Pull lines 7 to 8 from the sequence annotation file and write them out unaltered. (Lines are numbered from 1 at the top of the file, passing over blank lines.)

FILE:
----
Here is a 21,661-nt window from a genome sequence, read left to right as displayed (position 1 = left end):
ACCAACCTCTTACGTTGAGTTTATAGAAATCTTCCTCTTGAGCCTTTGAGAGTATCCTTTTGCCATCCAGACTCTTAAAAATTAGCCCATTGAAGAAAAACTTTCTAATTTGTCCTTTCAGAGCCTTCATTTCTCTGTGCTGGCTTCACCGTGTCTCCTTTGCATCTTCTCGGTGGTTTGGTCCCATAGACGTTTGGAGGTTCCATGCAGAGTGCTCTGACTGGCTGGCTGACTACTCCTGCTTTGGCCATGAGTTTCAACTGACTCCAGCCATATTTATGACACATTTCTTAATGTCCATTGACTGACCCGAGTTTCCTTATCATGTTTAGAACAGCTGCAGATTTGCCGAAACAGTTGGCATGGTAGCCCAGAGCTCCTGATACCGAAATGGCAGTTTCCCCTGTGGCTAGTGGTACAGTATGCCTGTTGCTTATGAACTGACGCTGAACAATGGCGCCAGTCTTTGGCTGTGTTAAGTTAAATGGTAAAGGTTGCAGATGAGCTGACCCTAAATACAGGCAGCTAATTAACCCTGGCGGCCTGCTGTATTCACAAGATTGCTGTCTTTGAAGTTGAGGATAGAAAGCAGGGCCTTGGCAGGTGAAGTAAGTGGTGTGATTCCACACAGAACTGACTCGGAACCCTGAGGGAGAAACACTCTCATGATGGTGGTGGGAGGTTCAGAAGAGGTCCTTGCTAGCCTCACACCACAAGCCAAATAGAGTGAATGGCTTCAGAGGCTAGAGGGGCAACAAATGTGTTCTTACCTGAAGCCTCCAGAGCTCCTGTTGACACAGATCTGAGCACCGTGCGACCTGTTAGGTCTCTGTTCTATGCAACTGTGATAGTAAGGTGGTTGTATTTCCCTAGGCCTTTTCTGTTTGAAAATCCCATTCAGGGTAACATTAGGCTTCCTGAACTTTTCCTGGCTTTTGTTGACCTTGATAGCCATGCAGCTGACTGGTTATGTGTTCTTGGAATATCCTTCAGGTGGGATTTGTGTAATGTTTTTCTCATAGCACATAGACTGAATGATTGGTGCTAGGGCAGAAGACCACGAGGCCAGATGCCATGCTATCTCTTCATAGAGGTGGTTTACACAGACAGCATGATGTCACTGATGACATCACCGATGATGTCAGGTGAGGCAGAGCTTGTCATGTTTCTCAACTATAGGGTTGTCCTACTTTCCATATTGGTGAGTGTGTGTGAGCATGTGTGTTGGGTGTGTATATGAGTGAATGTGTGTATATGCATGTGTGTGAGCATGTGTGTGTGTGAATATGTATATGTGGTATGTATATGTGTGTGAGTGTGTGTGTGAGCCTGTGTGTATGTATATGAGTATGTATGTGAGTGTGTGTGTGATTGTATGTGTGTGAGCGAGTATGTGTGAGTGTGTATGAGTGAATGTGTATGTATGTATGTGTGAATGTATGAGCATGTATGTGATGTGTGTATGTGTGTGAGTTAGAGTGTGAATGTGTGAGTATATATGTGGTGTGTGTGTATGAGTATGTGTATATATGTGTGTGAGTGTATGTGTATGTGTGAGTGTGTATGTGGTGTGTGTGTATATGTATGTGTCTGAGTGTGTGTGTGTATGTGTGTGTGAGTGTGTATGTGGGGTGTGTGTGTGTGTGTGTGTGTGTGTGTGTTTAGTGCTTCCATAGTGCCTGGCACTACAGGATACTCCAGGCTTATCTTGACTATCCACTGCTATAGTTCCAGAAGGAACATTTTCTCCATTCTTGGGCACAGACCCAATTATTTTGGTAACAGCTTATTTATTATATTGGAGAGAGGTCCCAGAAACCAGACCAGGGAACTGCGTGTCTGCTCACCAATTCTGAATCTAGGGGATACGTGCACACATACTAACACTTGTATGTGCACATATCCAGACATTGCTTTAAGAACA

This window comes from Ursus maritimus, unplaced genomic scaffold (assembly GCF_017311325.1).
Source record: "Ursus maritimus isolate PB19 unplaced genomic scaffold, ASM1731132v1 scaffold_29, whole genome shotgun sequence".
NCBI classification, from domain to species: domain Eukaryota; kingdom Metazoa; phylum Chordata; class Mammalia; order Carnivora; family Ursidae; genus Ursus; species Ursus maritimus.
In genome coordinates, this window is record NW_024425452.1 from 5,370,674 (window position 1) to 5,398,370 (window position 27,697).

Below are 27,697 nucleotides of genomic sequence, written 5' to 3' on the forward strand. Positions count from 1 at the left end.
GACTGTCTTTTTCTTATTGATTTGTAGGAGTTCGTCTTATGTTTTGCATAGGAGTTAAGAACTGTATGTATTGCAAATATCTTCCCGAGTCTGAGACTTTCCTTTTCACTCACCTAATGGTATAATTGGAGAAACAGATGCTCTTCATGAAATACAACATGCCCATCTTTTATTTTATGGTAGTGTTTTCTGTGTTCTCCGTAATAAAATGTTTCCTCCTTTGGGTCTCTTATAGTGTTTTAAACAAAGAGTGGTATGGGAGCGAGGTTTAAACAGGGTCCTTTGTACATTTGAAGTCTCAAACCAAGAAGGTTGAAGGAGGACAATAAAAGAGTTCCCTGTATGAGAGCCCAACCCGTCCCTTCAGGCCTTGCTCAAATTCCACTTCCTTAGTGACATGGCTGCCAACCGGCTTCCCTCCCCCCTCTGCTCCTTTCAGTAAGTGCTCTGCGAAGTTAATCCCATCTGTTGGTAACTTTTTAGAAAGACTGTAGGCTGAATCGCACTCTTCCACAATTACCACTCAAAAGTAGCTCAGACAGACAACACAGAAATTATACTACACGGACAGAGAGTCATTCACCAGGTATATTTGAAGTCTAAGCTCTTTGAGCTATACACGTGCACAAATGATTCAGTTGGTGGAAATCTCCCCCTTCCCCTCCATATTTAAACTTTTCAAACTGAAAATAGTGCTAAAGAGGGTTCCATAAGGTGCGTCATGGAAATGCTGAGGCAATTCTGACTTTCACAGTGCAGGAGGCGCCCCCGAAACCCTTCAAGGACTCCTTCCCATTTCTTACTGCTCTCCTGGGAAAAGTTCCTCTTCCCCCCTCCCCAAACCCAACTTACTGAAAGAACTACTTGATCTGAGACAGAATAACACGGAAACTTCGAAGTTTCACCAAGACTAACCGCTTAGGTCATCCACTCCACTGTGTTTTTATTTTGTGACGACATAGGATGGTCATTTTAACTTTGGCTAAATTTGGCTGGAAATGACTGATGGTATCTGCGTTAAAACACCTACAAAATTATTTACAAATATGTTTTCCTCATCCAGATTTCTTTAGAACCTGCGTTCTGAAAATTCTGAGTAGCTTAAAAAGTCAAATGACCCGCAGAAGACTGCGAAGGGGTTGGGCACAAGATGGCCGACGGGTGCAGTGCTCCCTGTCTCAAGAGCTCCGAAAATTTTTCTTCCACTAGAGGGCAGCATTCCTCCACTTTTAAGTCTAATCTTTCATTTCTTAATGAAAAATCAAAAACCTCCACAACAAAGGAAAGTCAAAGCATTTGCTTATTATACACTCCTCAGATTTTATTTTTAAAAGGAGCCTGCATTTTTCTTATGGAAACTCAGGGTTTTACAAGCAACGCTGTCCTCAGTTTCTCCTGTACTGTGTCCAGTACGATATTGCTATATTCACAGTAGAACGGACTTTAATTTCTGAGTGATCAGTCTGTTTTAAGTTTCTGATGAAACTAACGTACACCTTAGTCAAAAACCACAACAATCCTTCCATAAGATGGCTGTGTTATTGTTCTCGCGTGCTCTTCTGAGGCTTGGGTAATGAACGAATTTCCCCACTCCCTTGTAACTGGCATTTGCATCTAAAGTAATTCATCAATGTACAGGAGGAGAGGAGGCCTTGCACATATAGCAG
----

Below are 27,697 nucleotides of genomic sequence, written 5' to 3' on the forward strand. Positions count from 1 at the left end.
GACTGTCTTTTTCTTATTGATTTGTAGGAGTTCGTCTTATGTTTTGCATAGGAGTTAAGAACTGTATGTATTGCAAATATCTTCCCGAGTCTGAGACTTTCCTTTTCACTCACCTAATGGTATAATTGGAGAAACAGATGCTCTTCATGAAATACAACATGCCCATCTTTTATTTTATGGTAGTGTTTTCTGTGTTCTCCGTAATAAAATGTTTCCTCCTTTGGGTCTCTTATAGTGTTTTAAACAAAGAGTGGTATGGGAGCGAGGTTTAAACAGGGTCCTTTGTACATTTGAAGTCTCAAACCAAGAAGGTTGAAGGAGGACAATAAAAGAGTTCCCTGTATGAGAGCCCAACCCGTCCCTTCAGGCCTTGCTCAAATTCCACTTCCTTAGTGACATGGCTGCCAACCGGCTTCCCTCCCCCCTCTGCTCCTTTCAGTAAGTGCTCTGCGAAGTTAATCCCATCTGTTGGTAACTTTTTAGAAAGACTGTAGGCTGAATCGCACTCTTCCACAATTACCACTCAAAAGTAGCTCAGACAGACAACACAGAAATTATACTACACGGACAGAGAGTCATTCACCAGGTATATTTGAAGTCTAAGCTCTTTGAGCTATACACGTGCACAAATGATTCAGTTGGTGGAAATCTCCCCCTTCCCCTCCATATTTAAACTTTTCAAACTGAAAATAGTGCTAAAGAGGGTTCCATAAGGTGCGTCATGGAAATGCTGAGGCAATTCTGACTTTCACAGTGCAGGAGGCGCCCCCGAAACCCTTCAAGGACTCCTTCCCATTTCTTACTGCTCTCCTGGGAAAAGTTCCTCTTCCCCCCTCCCCAAACCCAACTTACTGAAAGAACTACTTGATCTGAGACAGAATAACACGGAAACTTCGAAGTTTCACCAAGACTAACCGCTTAGGTCATCCACTCCACTGTGTTTTTATTTTGTGACGACATAGGATGGTCATTTTAACTTTGGCTAAATTTGGCTGGAAATGACTGATGGTATCTGCGTTAAAACACCTACAAAATTATTTACAAATATGTTTTCCTCATCCAGATTTCTTTAGAACCTGCGTTCTGAAAATTCTGAGTAGCTTAAAAAGTCAAATGACCCGCAGAAGACTGCGAAGGGGTTGGGCACAAGATGGCCGACGGGTGCAGTGCTCCCTGTCTCAAGAGCTCCGAAAATTTTTCTTCCACTAGAGGGCAGCATTCCTCCACTTTTAAGTCTAATCTTTCATTTCTTAATGAAAAATCAAAAACCTCCACAACAAAGGAAAGTCAAAGCATTTGCTTATTATACACTCCTCAGATTTTATTTTTAAAAGGAGCCTGCATTTTTCTTATGGAAACTCAGGGTTTTACAAGCAACGCTGTCCTCAGTTTCTCCTGTACTGTGTCCAGTACGATATTGCTATATTCACAGTAGAACGGACTTTAATTTCTGAGTGATCAGTCTGTTTTAAGTTTCTGATGAAACTAACGTACACCTTAGTCAAAAACCACAACAATCCTTCCATAAGATGGCTGTGTTATTGTTCTCGCGTGCTCTTCTGAGGCTTGGGTAATGAACGAATTTCCCCACTCCCTTGTAACTGGCATTTGCATCTAAAGTAATTCATCAATGTACAGGAGGAGAGGAGGCCTTGCACATATAGCAG